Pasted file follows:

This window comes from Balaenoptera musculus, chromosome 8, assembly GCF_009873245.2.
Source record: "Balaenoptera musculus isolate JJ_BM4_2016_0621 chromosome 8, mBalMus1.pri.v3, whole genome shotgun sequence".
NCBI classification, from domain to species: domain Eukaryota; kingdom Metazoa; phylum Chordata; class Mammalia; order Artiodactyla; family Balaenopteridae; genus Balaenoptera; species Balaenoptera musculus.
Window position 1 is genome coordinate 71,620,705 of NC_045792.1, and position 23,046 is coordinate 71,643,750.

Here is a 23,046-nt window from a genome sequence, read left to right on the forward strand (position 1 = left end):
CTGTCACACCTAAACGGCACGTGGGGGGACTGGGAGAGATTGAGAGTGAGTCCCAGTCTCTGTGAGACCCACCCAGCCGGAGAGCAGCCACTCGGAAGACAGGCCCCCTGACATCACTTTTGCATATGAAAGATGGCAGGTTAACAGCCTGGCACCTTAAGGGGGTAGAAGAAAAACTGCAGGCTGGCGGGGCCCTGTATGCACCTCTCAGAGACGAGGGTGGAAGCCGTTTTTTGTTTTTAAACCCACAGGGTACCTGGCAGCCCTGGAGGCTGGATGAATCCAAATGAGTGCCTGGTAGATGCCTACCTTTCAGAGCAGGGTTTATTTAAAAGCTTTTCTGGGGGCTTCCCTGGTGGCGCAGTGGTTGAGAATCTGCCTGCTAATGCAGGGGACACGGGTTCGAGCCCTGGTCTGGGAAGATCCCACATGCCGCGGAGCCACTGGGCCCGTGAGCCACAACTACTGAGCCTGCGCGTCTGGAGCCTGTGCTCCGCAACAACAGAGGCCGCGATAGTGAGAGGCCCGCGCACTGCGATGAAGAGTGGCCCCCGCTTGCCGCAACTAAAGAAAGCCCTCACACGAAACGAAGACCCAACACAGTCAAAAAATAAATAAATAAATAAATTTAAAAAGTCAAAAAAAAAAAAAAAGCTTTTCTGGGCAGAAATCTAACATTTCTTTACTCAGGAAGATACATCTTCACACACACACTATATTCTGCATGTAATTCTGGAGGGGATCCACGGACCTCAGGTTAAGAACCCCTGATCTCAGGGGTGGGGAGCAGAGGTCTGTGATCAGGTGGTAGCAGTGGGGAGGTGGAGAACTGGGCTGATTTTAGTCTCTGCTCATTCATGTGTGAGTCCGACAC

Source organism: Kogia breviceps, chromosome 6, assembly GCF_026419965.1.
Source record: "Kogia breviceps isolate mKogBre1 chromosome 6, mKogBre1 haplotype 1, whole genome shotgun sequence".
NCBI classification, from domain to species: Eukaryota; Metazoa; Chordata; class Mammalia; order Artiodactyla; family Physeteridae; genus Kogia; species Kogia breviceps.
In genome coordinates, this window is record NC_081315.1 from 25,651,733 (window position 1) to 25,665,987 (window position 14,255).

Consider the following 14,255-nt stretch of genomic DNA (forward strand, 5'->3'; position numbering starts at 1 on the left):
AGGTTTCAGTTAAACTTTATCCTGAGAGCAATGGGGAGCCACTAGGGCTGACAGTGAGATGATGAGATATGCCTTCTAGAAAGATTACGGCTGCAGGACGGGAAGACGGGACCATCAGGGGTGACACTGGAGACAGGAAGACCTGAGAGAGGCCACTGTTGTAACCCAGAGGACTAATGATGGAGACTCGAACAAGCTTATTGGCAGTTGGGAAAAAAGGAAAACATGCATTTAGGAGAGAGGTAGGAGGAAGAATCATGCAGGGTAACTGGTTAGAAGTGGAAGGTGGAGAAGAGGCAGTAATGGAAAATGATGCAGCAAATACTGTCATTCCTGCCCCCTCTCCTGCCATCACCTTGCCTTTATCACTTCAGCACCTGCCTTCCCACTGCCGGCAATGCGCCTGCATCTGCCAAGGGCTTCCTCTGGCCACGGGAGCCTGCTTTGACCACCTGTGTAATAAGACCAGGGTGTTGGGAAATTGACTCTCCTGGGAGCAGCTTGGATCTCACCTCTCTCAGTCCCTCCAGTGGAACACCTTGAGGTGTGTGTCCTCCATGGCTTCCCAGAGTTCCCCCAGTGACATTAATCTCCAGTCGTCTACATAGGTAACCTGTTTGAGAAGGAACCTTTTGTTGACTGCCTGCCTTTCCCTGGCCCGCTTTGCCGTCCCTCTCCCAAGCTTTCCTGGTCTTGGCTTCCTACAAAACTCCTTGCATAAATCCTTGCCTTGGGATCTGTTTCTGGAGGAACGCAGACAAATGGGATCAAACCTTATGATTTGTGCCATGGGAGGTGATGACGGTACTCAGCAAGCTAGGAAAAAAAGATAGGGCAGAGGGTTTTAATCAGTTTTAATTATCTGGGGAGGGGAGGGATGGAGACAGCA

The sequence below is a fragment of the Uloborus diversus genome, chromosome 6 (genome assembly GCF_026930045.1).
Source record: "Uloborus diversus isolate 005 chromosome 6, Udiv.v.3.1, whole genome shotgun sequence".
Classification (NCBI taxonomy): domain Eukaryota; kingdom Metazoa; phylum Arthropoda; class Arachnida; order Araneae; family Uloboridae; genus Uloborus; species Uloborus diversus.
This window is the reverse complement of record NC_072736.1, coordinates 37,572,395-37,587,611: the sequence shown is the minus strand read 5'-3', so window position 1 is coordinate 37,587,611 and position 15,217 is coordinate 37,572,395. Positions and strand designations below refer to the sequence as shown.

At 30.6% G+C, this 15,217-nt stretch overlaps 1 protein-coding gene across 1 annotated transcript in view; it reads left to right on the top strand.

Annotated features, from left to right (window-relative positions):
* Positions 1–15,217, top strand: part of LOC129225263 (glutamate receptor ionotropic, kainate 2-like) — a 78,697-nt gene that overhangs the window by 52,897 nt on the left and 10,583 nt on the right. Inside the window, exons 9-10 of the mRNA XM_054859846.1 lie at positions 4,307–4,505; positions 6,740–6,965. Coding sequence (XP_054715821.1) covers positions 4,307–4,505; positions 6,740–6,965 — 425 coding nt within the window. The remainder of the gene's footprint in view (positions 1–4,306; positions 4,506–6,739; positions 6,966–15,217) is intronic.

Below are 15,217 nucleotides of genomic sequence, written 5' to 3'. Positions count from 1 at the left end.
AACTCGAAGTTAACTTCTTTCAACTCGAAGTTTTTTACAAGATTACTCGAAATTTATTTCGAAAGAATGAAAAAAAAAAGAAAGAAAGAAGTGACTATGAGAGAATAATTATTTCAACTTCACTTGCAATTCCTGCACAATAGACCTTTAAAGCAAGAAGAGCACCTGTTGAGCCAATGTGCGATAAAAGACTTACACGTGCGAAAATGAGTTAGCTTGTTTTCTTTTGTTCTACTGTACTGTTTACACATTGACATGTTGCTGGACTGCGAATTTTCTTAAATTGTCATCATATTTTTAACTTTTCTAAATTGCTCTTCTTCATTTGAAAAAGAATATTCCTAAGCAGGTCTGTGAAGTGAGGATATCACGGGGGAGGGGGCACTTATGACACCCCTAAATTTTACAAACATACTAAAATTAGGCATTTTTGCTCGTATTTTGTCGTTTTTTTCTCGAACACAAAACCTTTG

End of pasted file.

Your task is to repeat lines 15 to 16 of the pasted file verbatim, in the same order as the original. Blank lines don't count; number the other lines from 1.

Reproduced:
Classification (NCBI taxonomy): domain Eukaryota; kingdom Metazoa; phylum Arthropoda; class Arachnida; order Araneae; family Uloboridae; genus Uloborus; species Uloborus diversus.
This window is the reverse complement of record NC_072736.1, coordinates 37,572,395-37,587,611: the sequence shown is the minus strand read 5'-3', so window position 1 is coordinate 37,587,611 and position 15,217 is coordinate 37,572,395. Positions and strand designations below refer to the sequence as shown.